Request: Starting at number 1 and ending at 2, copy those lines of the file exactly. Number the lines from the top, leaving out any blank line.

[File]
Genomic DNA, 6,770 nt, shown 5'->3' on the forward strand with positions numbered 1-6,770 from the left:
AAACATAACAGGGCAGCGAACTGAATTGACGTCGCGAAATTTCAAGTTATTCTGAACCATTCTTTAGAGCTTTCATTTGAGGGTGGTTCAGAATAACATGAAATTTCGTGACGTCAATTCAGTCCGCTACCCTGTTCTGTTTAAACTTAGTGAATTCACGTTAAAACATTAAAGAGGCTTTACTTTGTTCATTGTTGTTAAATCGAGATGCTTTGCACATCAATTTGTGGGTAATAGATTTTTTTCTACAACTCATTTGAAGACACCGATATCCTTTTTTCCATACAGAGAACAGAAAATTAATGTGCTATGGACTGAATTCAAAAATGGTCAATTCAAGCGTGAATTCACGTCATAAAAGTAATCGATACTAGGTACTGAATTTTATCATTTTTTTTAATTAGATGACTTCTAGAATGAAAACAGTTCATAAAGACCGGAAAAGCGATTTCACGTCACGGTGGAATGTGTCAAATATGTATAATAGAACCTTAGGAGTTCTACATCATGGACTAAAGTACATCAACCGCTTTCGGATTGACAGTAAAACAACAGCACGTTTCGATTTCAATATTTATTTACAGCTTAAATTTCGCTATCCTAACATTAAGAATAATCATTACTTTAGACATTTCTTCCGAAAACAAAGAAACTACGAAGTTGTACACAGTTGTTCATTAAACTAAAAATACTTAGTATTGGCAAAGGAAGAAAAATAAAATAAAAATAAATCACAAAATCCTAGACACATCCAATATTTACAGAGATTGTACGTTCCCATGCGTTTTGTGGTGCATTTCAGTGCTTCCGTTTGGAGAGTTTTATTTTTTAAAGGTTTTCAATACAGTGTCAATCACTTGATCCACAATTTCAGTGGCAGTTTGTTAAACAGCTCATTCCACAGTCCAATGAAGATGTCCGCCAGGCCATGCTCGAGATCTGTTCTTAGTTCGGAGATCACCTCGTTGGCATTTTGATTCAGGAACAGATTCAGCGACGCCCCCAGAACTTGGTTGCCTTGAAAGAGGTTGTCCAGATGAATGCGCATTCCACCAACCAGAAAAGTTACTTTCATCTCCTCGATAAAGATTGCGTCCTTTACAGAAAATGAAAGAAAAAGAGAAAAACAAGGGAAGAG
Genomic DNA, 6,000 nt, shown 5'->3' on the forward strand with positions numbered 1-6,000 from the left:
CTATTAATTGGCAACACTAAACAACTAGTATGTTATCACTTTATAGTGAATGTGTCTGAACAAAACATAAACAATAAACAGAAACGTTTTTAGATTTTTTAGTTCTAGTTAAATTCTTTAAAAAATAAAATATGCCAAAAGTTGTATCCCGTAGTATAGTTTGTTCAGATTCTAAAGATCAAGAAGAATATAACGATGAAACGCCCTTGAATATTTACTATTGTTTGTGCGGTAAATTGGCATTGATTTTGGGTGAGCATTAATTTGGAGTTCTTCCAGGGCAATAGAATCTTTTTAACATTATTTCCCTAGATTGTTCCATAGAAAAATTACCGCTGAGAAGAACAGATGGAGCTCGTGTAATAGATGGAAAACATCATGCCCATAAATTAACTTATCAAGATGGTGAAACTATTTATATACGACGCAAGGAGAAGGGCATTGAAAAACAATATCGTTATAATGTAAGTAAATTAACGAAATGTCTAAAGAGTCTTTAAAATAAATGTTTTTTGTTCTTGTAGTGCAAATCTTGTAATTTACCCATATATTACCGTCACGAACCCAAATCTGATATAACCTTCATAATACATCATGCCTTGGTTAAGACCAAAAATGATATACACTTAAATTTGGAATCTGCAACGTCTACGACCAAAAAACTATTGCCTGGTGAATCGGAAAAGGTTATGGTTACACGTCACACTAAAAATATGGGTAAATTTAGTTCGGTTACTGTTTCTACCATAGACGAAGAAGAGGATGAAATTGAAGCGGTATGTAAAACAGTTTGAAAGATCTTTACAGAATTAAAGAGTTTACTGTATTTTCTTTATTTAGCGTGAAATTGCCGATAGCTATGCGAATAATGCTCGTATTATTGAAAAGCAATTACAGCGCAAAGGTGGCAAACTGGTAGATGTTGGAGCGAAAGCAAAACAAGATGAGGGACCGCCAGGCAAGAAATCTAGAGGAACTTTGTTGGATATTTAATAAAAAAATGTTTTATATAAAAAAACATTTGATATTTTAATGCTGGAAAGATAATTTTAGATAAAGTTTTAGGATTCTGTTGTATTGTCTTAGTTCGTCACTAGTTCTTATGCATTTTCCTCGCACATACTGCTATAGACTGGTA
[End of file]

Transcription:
Genomic DNA, 6,770 nt, shown 5'->3' on the forward strand with positions numbered 1-6,770 from the left:
AAACATAACAGGGCAGCGAACTGAATTGACGTCGCGAAATTTCAAGTTATTCTGAACCATTCTTTAGAGCTTTCATTTGAGGGTGGTTCAGAATAACATGAAATTTCGTGACGTCAATTCAGTCCGCTACCCTGTTCTGTTTAAACTTAGTGAATTCACGTTAAAACATTAAAGAGGCTTTACTTTGTTCATTGTTGTTAAATCGAGATGCTTTGCACATCAATTTGTGGGTAATAGATTTTTTTCTACAACTCATTTGAAGACACCGATATCCTTTTTTCCATACAGAGAACAGAAAATTAATGTGCTATGGACTGAATTCAAAAATGGTCAATTCAAGCGTGAATTCACGTCATAAAAGTAATCGATACTAGGTACTGAATTTTATCATTTTTTTTAATTAGATGACTTCTAGAATGAAAACAGTTCATAAAGACCGGAAAAGCGATTTCACGTCACGGTGGAATGTGTCAAATATGTATAATAGAACCTTAGGAGTTCTACATCATGGACTAAAGTACATCAACCGCTTTCGGATTGACAGTAAAACAACAGCACGTTTCGATTTCAATATTTATTTACAGCTTAAATTTCGCTATCCTAACATTAAGAATAATCATTACTTTAGACATTTCTTCCGAAAACAAAGAAACTACGAAGTTGTACACAGTTGTTCATTAAACTAAAAATACTTAGTATTGGCAAAGGAAGAAAAATAAAATAAAAATAAATCACAAAATCCTAGACACATCCAATATTTACAGAGATTGTACGTTCCCATGCGTTTTGTGGTGCATTTCAGTGCTTCCGTTTGGAGAGTTTTATTTTTTAAAGGTTTTCAATACAGTGTCAATCACTTGATCCACAATTTCAGTGGCAGTTTGTTAAACAGCTCATTCCACAGTCCAATGAAGATGTCCGCCAGGCCATGCTCGAGATCTGTTCTTAGTTCGGAGATCACCTCGTTGGCATTTTGATTCAGGAACAGATTCAGCGACGCCCCCAGAACTTGGTTGCCTTGAAAGAGGTTGTCCAGATGAATGCGCATTCCACCAACCAGAAAAGTTACTTTCATCTCCTCGATAAAGATTGCGTCCTTTACAGAAAATGAAAGAAAAAGAGAAAAACAAGGGAAGAG